Her name is pronounced Ahh-Dree-Enn, not Ay-Dree-In. I never knew this until my much-more-knowledgeable husband talked about some of her work one day. I proceeded to tease him about his pronunciation, but then he "schooled me" as to the facts. Now I get to sound all high-brow and in-the-know. I love it.
Rich's life has been a progression of theme and style in relation to her work. Reading various pieces in chronological order provides a time-line of social mores and change. Check out her bio on Poets.org.
"Diving into the Wreck" is probably the poem with which the public is most familiar. It's a staple in undergrad and grad literature classes. However, "At a Bach Concert" is a lovely, deceptively simple poem. When teaching poetry, I try to show my students that form actually helps creativity. It doesn't stifle it. Some of the best poems from my students have come out of iambic pentameter; I believe it's because word choice becomes utterly important. It's a struggle, surely, and they hated the work, but the true literature students were so pleased with the results.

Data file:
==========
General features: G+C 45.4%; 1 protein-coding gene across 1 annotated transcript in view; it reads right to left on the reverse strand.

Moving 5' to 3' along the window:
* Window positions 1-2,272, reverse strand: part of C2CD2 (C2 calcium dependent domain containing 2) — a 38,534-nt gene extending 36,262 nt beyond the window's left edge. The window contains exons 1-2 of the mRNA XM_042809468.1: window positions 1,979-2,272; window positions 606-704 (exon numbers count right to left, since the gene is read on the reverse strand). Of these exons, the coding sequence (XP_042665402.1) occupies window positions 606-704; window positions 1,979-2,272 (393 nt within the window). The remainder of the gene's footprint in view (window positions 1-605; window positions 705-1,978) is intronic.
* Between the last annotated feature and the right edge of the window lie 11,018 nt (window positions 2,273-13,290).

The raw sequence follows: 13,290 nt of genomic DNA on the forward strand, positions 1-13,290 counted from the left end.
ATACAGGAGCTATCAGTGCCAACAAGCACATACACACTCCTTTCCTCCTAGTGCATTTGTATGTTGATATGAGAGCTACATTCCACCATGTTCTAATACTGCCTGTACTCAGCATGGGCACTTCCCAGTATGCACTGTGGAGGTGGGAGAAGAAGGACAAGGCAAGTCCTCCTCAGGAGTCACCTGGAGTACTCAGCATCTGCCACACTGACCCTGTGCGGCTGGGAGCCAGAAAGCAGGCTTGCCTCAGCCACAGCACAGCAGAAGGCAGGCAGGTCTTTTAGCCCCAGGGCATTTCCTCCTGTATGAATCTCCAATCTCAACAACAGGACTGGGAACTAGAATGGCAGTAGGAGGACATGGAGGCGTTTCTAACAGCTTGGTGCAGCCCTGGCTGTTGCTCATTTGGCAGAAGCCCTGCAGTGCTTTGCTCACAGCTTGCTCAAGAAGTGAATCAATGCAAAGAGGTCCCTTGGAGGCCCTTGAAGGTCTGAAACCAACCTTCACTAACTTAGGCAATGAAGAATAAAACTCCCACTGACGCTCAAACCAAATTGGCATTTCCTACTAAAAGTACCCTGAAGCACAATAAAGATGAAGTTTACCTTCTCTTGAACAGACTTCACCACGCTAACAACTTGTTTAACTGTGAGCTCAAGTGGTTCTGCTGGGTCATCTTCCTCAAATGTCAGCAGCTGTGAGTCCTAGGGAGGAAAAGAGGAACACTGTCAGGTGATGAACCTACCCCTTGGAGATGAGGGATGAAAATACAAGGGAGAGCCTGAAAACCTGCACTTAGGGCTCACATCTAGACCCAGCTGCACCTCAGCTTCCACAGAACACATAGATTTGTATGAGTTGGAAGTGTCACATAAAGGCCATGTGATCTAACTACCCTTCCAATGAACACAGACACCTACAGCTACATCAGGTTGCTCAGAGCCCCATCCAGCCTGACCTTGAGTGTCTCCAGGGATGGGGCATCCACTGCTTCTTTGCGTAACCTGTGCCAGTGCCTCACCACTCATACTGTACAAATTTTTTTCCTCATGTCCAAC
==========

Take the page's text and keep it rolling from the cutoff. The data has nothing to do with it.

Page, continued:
So I chose this excerpt because of it's focus on form. And besides, I like Bach. So there. The link to the poem also has a solid and well-written critical reflection. Check it out.
from "At a Bach Concert"
This antique discipline, tenderly severe,
Renews belief in love yet masters feeling,
Asking of us a grace in what we bear.
Form is the ultimate gift that love can offer -
The vital union of necessity
With all that we desire, all that we suffer.